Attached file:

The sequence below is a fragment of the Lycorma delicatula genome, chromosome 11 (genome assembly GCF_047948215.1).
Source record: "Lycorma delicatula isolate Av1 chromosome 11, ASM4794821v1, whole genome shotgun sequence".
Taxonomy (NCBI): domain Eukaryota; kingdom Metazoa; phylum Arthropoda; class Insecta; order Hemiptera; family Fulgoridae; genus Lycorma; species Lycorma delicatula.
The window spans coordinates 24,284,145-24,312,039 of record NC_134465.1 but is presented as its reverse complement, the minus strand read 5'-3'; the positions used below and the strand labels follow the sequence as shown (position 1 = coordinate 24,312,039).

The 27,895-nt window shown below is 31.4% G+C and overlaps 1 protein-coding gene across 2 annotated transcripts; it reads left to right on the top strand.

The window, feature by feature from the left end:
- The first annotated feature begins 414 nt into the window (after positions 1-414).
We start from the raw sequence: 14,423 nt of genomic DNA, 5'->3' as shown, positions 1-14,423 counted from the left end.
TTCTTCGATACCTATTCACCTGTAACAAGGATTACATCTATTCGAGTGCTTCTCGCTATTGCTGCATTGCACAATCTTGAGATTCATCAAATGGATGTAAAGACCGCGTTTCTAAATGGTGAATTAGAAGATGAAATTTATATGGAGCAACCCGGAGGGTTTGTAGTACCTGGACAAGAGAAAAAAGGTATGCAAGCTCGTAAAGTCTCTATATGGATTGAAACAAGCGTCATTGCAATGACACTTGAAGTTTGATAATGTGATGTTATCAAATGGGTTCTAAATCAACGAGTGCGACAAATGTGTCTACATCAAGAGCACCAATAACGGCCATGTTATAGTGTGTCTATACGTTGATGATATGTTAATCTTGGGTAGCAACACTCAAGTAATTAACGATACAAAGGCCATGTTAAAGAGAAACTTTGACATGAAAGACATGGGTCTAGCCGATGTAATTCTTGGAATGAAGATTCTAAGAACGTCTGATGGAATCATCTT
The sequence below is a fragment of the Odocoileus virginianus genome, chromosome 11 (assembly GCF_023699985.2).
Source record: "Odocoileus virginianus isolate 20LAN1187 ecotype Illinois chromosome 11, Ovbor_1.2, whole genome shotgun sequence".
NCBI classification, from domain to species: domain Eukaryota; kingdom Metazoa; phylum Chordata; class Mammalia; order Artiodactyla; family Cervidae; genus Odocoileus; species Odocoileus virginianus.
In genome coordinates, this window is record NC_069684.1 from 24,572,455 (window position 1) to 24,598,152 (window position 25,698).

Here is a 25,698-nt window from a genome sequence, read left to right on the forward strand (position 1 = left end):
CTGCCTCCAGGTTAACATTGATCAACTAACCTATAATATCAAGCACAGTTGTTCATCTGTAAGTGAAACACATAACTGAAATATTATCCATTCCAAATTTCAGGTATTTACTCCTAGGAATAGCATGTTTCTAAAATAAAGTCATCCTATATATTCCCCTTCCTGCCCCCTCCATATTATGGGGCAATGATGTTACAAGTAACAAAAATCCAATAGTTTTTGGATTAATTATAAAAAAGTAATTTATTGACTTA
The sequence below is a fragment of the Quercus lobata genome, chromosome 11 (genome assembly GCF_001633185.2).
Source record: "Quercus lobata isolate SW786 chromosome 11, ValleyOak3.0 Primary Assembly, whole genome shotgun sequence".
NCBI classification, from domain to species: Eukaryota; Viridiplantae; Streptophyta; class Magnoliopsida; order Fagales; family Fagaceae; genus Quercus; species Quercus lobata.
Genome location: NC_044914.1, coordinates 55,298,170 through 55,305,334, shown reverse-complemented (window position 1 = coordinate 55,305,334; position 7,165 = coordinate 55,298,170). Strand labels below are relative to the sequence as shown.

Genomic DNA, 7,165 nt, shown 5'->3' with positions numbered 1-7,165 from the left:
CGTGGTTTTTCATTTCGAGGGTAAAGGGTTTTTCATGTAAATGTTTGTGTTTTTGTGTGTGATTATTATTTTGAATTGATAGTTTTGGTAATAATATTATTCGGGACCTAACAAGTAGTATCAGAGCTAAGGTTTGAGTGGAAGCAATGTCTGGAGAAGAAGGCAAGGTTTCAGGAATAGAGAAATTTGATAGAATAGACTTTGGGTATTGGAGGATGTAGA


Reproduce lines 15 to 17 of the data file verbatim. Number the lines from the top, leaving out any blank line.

CTGCCTCCAGGTTAACATTGATCAACTAACCTATAATATCAAGCACAGTTGTTCATCTGTAAGTGAAACACATAACTGAAATATTATCCATTCCAAATTTCAGGTATTTACTCCTAGGAATAGCATGTTTCTAAAATAAAGTCATCCTATATATTCCCCTTCCTGCCCCCTCCATATTATGGGGCAATGATGTTACAAGTAACAAAAATCCAATAGTTTTTGGATTAATTATAAAAAAGTAATTTATTGACTTA
The sequence below is a fragment of the Quercus lobata genome, chromosome 11 (genome assembly GCF_001633185.2).
Source record: "Quercus lobata isolate SW786 chromosome 11, ValleyOak3.0 Primary Assembly, whole genome shotgun sequence".